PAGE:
It may have been better for the book to have focussed on specifics, for instance, the idiosyncratic circumstances in Bangladesh warranting amendments of the 1997 Model National Law. Unfortunately the book deals only very sporadically with this. An up to date pithy overview of the refugee situation in Bangladesh has not yet been covered in RMMRU publications (Malik gave an excellent overview in Third Informal Consultation”, New Delhi, 1996, pp. 24-56); its concomitant impact on the provisions of a national Refugee Act would have dovetailed with the more general discussion.
S. S. Wijeratne’s International Refugee Law and the Proposed Model National Law on Refugees for Countries in South Asia and The Model National Law on Refugees: A Comparative Review of the 1951 Convention relating to the Status of Refugees, the OAU Convention and the AALCC Principles by Wei Meng Lim-Kabaa contextualise the Model National Law by referring to other international refugee instruments. An interesting addition would have been a reference to the (more detailed) AALCC Model Legislation.
“Towards National Refugee Laws in South Asia” is a reflection of RMMRU’s ongoing campaign for national refugee laws in South Asia; particularly SAARC countries.
With regard to the Model National Law, it would be useful to make a compilation of the travaux preparatoires for future use by scholars and judiciary alike. In perspectives from the Region only eight South Asians experts have been interviewed regarding the need for refugee legislation. Other legal experts in this field could have been interviewed regarding the need for refugee legislations. While all the interviewees are proponents of a national legislation, not all seem to favour acceding to the 1951 Convention and / or 1967 Protocol. Each participant provides the prevailing arguments in the respective countries for and against a legal regime, but the policy-making processes are hardly touched upon and remain opaque.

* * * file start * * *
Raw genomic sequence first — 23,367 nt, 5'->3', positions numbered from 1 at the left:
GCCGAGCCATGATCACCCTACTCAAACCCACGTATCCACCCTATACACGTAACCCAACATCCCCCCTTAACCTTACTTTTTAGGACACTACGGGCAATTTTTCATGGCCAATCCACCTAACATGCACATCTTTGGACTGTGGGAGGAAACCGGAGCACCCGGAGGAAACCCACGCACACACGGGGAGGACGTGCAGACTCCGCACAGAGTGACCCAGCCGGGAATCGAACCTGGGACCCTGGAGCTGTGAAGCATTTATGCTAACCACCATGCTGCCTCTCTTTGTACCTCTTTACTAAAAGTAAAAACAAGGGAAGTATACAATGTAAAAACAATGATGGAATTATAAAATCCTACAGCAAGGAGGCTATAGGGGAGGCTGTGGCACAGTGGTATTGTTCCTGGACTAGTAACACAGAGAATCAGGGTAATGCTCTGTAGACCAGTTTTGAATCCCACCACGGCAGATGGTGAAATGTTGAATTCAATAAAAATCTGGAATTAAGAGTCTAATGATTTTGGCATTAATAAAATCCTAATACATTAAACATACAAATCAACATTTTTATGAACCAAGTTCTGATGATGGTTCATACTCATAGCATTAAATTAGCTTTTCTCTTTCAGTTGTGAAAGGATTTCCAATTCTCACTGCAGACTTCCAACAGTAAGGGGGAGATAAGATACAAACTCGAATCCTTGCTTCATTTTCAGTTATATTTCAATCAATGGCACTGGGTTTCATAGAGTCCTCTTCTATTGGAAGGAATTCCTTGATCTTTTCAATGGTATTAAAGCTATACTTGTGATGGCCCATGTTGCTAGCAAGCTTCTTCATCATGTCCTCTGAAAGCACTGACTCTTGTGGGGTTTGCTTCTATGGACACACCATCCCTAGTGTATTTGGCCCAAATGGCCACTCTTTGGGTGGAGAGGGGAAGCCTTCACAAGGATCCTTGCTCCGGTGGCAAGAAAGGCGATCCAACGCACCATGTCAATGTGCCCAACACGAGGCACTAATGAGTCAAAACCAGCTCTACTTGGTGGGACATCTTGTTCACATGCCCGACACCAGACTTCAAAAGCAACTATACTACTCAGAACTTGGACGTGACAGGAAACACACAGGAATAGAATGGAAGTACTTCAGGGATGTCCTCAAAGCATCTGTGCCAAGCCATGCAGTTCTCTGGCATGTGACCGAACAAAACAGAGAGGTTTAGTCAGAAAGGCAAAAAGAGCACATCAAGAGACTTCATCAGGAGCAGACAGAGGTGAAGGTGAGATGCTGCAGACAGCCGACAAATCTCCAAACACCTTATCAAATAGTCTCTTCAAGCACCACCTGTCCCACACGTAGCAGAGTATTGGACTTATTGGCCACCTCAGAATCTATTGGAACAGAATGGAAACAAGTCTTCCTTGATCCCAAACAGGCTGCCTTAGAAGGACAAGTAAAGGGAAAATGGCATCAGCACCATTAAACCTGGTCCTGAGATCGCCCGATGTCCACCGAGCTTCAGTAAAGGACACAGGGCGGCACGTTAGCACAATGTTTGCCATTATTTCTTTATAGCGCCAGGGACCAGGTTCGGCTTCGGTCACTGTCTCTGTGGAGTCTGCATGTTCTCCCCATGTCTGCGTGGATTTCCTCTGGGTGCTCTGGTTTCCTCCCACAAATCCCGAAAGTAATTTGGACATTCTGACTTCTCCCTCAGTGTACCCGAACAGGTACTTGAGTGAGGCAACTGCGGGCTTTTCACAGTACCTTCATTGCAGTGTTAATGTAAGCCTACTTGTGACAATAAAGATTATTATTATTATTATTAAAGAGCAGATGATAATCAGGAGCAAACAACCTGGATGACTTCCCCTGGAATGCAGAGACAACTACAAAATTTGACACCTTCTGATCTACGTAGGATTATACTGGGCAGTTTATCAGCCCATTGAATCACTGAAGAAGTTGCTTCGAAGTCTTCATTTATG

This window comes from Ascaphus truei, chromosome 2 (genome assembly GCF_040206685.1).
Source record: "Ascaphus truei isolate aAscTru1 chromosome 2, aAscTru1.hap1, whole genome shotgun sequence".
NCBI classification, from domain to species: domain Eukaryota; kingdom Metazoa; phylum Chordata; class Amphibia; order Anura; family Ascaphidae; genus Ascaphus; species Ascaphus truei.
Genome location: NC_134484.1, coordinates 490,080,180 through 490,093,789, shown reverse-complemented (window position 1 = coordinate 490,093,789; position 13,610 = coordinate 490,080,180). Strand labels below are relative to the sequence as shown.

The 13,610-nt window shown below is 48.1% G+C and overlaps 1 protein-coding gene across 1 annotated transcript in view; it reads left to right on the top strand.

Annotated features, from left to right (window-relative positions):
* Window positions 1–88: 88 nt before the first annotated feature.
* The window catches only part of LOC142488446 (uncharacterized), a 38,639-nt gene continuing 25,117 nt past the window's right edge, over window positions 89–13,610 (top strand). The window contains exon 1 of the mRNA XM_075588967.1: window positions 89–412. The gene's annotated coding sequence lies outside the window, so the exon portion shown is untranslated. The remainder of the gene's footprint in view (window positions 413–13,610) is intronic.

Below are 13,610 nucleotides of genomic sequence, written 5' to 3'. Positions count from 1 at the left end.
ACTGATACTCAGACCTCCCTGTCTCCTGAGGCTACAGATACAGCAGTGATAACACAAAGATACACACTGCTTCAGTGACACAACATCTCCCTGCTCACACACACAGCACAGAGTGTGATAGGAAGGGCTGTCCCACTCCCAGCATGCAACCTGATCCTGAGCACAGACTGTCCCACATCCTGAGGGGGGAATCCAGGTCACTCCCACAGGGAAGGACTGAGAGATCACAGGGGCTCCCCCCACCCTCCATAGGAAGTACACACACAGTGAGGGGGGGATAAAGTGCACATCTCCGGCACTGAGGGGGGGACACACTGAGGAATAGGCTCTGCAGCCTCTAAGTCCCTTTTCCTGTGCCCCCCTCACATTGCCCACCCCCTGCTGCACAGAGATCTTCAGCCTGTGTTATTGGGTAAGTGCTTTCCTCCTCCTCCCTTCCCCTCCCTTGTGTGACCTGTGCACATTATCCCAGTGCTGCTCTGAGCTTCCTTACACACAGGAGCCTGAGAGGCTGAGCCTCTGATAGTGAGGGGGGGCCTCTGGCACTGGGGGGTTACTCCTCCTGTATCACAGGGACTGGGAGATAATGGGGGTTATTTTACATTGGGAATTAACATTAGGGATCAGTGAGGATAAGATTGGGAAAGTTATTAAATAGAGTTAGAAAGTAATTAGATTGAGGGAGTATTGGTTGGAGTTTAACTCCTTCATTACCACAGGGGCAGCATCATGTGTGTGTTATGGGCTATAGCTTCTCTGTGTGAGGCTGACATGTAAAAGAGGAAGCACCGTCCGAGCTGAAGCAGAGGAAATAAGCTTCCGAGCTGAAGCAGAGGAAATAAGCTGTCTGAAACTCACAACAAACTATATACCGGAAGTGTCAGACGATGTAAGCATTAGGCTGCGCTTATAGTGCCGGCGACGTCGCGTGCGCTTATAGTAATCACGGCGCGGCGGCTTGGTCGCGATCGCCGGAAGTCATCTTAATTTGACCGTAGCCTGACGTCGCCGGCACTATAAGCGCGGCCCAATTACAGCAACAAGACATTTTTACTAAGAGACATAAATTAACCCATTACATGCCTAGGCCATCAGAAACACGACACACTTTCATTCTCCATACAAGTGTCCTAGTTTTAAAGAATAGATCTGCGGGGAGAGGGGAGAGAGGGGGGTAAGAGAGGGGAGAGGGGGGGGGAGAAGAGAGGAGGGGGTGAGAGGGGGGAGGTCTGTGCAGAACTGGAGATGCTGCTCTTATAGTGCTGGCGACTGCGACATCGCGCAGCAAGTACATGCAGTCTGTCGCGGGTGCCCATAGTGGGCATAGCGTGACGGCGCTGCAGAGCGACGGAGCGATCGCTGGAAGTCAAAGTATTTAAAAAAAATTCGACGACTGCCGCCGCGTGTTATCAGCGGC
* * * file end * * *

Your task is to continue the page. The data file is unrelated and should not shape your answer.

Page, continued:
In state, Refugees and the Need for a Legal Procedure C.R. Abrar in favour of lines up most arguments a national law while taking a critical view of the Bangladesh track record of refugees’ treatment. While it was “generally quite satisfactory, if not ideal” (p.49). Abrar observes that serious human rights violations committed by the Bangladeshi authorities against both asylum seekers (flagrant cases of refoulement) and refugees (in order to expedite ‘voluntary’ repatriation), attracted major international criticism. However, a former Bangladesh Foreign and Law Minister is quoted as saying “We do not drive the Burmese refugees out or torture them” (p. 53)